tino martinez

The Yankees found a plaque’s worth of accomplishments for Tino Martinez


While Tino Martinez was a fine major leaguer for most of his 16 years, he’s also now easily the weakest performer to receive a plaque in Yankee Stadium’s Monument Park. The former first baseman was given his day today as the first of four additions to the Park this year, joining Joe Torre, Goose Gossage and Paul O’Neill. Gossage’s day will come tomorrow. Bernie Williams is expected to be added next year.

Tino’s plaque focuses more on two singular events than his career numbers in seven seasons with the Yankees and leaves out the other nine years altogether, though that’s typical for the Yankee plaques.



Martinez drove in 100 runs in five of his seven seasons with the Yankees, but it was the late 90’s… everyone drove in 100 runs. In 1999, he was one of four Yankees to do so. His only season in the top 10 in the AL in OPS was 1997, when he finished second in the MVP balloting on the strength of his 141 RBI on a first-place team. But he never finished in the top 10 in WAR, he never won a Gold Glove (or deserved to) for all of his “superlative defense” and he was just a lifetime .233/.321/.351 hitter in 99 postseason games.

So, yeah, fine player. And the Yankees are free to do what they want with their park. It just doesn’t seem quite right that Martinez is in and Willie Randolph and Graig Nettles aren’t, not to mention some of the deceased Hall of Famers also not included.


Dexter Fowler becomes first black player to play for the Cubs in the World Series

CLEVELAND, OH - OCTOBER 25:  Dexter Fowler #24 of the Chicago Cubs reacts after striking out in the first inning against the Cleveland Indians in Game One of the 2016 World Series at Progressive Field on October 25, 2016 in Cleveland, Ohio.  (Photo by Tim Bradbury/Getty Images)
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The last time the Cubs were in the World Series was 1945, two years before Jackie Robinson broke the color barrier in baseball. As such, until Tuesday night, the Cubs never had a black player play for them in the World Series.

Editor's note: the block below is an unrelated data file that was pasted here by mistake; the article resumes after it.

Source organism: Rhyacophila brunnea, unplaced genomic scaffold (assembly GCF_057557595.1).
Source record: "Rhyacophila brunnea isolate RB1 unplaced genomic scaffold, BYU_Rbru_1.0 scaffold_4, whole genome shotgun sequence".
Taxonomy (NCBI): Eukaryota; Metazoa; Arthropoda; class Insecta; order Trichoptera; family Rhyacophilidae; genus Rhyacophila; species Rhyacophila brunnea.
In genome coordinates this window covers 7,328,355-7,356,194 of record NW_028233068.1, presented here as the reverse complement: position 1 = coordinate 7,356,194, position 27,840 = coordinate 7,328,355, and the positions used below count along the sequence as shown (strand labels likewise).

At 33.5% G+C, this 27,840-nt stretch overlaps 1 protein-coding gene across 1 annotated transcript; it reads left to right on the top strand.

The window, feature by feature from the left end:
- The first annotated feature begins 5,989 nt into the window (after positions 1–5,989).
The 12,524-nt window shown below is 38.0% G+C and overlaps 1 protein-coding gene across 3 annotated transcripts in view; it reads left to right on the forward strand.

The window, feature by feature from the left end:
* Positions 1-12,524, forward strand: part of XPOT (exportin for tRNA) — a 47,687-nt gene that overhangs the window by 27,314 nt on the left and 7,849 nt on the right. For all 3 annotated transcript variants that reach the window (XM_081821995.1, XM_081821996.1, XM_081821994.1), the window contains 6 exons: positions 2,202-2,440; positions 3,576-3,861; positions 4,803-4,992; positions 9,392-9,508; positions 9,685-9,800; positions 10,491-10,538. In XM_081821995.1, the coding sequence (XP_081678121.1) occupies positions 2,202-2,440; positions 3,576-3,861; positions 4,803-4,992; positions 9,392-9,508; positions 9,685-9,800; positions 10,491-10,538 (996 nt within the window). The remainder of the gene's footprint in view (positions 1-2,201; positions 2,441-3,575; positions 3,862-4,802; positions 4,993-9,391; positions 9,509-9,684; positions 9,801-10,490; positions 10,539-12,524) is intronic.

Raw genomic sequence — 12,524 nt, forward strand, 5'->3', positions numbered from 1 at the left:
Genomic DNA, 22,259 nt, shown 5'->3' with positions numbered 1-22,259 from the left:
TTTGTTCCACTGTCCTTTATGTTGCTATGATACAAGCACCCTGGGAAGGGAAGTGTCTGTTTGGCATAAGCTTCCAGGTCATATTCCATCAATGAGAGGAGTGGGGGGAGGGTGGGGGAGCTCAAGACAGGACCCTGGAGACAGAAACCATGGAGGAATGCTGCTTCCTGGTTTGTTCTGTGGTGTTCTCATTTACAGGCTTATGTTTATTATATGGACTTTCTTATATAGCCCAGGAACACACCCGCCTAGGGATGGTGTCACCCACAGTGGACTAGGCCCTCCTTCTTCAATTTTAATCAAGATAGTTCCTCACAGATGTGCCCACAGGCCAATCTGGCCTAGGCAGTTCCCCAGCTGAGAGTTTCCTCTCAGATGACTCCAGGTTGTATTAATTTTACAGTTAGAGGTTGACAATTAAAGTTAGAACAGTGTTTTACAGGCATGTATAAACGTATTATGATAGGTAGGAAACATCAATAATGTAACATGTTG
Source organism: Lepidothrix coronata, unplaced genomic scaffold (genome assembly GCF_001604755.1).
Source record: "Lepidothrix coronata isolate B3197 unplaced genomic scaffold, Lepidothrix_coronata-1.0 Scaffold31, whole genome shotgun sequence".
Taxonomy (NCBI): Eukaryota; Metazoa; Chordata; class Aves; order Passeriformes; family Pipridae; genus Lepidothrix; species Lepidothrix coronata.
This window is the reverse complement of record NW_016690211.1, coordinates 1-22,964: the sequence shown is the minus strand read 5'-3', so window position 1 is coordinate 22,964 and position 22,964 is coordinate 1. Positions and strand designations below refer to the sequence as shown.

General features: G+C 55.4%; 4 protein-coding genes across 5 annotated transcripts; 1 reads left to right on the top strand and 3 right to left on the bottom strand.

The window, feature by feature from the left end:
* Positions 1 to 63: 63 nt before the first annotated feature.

Dexter Fowler changed that, leading off the ballgame at Progressive Field against the Indians. Fowler was made aware of this fact three days ago by Rany Jazayerli of The Ringer:

Fowler, in that at-bat, went ahead in the count 2-1 but ended up striking out looking on a Corey Kluber sinker.

Drew Pomeranz does not need arm surgery

BOSTON, MA - OCTOBER 10:  Drew Pomeranz #31 of the Boston Red Sox throws a pitch in the fifth inning against the Cleveland Indians during game three of the American League Divison Series at Fenway Park on October 10, 2016 in Boston, Massachusetts.  (Photo by Maddie Meyer/Getty Images)
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Red Sox lefty Drew Pomeranz was of limited utility during the postseason as he began experiencing soreness in his left forearm near the end of the 2016 season. There was some thought that he might need offseason surgery but Pomeranz was examined by doctors who determined that he does not need any surgery, Evan Drellich of the Boston Herald reports. President of baseball operations Dave Dombrowski said:

He has seen the doctor, the doctor looked at him. I can’t really disclose totally everything that was done, but the doctor said no surgical procedure and the doctor feels he will be ready for next spring training for us.

Pomeranz, 27, finished the 2016 regular season with an aggregate 3.32 ERA and a 186/65 K/BB ratio in 170 2/3 innings between the Padres and Red Sox. He operated out of the bullpen during the playoffs, allowing two runs on four hits and two walks with seven strikeouts over 3 2/3 innings.

The Red Sox acquired Pomeranz in a trade with the Padres in July. It was a trade that earned Padres GM A.J. Preller a 30-day suspension from Major League Baseball, as he reportedly kept two sets of medical records in order to deceive trade partners.